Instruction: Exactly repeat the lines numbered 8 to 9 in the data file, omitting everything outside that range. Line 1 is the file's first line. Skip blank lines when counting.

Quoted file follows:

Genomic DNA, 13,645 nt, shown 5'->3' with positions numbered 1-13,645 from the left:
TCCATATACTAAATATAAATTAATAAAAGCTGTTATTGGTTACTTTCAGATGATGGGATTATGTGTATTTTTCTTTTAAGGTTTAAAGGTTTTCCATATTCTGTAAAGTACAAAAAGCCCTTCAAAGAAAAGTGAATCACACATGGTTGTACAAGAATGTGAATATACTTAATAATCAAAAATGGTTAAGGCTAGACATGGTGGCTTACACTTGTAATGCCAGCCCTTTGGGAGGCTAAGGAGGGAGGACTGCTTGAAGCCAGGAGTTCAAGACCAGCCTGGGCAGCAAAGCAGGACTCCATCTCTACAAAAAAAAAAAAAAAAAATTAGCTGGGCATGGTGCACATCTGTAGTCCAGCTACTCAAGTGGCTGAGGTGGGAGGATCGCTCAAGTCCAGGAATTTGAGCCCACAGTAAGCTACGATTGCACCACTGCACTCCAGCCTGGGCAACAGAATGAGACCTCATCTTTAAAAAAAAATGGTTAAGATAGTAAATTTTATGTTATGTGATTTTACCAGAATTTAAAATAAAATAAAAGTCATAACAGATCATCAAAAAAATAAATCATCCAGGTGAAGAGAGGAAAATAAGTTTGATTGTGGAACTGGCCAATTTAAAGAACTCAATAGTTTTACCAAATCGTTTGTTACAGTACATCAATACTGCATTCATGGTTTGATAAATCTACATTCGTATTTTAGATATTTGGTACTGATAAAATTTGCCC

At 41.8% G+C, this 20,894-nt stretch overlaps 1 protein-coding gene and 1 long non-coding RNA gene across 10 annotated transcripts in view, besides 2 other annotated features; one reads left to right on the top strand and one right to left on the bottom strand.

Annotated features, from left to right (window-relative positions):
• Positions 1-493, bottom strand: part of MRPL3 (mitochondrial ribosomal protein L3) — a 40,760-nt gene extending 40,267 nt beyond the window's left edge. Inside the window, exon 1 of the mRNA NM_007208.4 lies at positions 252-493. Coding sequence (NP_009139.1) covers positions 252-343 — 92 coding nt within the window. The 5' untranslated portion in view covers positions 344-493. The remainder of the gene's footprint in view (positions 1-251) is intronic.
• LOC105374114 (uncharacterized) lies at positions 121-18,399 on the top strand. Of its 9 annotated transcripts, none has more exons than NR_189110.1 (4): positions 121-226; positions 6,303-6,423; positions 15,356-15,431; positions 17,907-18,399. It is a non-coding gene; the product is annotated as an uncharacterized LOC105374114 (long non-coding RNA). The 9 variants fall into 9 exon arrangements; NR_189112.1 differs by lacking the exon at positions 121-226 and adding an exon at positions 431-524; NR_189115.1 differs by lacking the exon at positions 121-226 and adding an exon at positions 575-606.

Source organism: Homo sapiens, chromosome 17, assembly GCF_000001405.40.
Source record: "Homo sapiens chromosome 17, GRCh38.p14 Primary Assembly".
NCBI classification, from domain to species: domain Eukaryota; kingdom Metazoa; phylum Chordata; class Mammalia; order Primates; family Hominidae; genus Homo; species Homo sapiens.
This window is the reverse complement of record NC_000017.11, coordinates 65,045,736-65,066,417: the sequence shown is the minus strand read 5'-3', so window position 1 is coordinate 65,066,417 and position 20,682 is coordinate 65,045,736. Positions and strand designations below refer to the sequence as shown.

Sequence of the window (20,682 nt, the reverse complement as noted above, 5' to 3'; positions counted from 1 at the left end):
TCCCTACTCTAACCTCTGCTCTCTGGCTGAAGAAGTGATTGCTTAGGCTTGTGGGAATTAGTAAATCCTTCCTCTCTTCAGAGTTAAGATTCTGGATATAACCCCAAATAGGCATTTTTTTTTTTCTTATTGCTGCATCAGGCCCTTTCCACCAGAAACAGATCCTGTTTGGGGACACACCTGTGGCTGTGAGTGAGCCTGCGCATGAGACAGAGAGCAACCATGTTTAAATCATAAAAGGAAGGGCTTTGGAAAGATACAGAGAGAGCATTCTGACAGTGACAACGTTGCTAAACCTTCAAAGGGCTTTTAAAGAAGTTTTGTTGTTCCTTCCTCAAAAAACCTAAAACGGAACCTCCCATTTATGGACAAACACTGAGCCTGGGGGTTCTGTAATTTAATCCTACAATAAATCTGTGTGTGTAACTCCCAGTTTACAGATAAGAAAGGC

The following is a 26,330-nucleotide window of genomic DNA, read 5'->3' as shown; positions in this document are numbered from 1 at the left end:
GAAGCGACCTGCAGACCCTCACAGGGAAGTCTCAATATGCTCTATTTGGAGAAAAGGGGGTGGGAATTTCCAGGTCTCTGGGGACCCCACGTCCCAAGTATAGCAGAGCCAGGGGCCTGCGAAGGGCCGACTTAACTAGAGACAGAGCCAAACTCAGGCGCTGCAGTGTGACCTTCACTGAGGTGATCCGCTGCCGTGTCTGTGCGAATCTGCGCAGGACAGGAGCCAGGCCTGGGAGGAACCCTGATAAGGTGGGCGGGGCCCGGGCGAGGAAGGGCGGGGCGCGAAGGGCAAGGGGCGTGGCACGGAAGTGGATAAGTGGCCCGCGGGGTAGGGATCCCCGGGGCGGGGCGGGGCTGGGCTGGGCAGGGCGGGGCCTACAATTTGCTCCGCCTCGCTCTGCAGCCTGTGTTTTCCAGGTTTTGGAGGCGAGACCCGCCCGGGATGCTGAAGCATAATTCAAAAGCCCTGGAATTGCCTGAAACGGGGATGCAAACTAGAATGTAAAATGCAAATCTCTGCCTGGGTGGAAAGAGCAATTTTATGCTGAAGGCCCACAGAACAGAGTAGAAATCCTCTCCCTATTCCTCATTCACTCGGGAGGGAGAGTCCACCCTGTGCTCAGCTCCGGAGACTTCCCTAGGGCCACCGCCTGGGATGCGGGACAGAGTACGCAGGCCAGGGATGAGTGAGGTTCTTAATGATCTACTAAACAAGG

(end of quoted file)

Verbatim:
Source record: "Homo sapiens chromosome 17, GRCh38.p14 Primary Assembly".
NCBI classification, from domain to species: domain Eukaryota; kingdom Metazoa; phylum Chordata; class Mammalia; order Primates; family Hominidae; genus Homo; species Homo sapiens.